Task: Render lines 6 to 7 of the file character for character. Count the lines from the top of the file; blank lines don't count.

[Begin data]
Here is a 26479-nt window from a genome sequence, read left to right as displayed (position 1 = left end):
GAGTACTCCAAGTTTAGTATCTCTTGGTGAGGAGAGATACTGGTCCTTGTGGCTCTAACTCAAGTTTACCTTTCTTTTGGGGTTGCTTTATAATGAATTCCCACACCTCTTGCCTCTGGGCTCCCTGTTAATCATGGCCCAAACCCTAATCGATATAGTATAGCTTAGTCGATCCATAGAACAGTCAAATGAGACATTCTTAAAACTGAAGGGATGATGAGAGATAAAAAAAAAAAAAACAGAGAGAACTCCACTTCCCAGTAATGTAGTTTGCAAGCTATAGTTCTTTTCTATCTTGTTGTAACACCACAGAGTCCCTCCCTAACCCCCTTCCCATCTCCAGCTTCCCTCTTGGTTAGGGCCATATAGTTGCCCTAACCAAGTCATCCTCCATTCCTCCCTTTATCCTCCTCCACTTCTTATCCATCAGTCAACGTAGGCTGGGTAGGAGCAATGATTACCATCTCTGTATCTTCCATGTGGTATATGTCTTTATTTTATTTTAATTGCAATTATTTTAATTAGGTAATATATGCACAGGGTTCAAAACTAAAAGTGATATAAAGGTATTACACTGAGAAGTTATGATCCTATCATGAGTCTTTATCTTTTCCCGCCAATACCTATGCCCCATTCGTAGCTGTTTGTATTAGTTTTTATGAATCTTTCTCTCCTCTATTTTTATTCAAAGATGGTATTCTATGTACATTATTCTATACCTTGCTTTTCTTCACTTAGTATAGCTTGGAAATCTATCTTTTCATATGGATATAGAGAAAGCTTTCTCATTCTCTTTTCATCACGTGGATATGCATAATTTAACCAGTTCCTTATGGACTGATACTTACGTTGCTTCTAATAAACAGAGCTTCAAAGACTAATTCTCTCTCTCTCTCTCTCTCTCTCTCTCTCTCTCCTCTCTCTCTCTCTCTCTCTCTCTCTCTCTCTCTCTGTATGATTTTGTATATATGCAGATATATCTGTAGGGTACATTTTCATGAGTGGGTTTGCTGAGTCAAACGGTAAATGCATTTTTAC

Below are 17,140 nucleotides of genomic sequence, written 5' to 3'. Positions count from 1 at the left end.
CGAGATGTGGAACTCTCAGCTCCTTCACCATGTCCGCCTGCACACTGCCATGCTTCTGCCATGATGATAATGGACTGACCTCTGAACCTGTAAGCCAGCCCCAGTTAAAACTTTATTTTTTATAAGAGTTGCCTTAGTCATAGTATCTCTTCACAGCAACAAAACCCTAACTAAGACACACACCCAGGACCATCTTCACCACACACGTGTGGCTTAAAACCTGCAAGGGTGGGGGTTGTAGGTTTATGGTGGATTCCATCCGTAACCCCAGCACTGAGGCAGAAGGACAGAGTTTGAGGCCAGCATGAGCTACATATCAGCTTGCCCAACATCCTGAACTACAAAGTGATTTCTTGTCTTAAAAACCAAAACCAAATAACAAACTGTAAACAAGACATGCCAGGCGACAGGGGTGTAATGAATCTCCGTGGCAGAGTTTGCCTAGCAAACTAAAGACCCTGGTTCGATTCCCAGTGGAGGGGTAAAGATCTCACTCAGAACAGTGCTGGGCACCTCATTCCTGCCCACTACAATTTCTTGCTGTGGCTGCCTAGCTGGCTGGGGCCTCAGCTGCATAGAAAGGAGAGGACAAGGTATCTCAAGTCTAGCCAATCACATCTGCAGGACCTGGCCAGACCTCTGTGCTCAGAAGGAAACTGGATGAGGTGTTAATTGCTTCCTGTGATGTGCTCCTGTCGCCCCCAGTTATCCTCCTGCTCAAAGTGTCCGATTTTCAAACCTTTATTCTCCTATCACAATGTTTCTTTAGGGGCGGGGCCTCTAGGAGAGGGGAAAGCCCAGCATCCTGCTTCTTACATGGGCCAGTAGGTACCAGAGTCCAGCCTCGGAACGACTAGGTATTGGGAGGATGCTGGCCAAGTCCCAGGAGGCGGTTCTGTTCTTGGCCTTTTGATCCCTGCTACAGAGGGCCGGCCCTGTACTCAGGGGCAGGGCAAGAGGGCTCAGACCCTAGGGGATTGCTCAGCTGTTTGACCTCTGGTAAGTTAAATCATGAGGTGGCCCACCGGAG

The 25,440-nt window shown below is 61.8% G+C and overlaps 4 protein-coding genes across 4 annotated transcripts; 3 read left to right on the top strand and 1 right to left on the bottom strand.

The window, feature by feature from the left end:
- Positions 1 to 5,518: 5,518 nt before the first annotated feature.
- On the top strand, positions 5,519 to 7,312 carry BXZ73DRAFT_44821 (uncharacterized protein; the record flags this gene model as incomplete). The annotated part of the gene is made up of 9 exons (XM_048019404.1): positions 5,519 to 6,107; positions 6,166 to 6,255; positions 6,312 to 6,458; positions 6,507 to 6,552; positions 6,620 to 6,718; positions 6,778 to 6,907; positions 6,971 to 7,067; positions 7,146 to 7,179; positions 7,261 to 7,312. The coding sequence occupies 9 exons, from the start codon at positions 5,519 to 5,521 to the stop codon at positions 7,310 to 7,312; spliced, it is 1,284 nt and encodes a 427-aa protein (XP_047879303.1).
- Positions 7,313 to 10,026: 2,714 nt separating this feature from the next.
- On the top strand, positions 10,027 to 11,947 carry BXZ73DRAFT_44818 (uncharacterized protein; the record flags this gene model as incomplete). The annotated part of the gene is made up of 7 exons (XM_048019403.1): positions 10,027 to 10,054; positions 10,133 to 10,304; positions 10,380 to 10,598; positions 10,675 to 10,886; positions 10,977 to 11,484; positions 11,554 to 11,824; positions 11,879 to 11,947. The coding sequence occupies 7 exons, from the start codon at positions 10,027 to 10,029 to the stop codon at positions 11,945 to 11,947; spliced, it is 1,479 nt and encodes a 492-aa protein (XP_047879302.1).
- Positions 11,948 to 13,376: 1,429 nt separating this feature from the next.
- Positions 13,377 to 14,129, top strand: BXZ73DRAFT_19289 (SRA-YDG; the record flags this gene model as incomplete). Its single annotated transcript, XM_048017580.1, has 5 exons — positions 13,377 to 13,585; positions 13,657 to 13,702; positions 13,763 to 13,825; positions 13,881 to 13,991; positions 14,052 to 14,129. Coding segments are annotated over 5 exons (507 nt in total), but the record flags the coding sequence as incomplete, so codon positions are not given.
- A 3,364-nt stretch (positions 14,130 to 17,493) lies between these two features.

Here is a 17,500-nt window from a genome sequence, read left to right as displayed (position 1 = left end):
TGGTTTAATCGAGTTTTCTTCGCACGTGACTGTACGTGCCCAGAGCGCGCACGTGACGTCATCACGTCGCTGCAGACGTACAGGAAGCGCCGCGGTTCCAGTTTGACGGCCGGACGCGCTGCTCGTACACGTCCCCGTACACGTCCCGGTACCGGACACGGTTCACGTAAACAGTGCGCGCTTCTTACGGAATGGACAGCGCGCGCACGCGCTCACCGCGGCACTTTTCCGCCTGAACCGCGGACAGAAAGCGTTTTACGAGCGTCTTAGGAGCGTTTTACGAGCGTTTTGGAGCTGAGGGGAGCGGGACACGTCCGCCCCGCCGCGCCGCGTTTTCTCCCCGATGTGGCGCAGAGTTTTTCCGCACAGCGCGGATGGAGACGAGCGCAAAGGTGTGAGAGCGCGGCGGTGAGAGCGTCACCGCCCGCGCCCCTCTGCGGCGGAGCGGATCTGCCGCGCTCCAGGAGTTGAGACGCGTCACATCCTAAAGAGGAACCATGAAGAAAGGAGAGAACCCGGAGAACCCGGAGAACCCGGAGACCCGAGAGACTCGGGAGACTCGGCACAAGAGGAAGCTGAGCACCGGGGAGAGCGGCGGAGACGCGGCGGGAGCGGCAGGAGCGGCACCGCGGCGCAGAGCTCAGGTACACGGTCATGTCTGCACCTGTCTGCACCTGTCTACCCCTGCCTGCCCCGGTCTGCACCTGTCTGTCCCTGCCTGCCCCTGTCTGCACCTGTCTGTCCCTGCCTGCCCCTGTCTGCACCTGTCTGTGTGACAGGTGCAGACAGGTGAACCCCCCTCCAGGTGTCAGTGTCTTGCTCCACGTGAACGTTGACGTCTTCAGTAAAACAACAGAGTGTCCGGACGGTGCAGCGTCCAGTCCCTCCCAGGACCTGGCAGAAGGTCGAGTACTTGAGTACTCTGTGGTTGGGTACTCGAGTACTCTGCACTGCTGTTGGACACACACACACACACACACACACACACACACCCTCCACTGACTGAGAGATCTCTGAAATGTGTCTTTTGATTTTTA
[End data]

The window, feature by feature from the left end:
- Positions 1 to 5,518: 5,518 nt before the first annotated feature.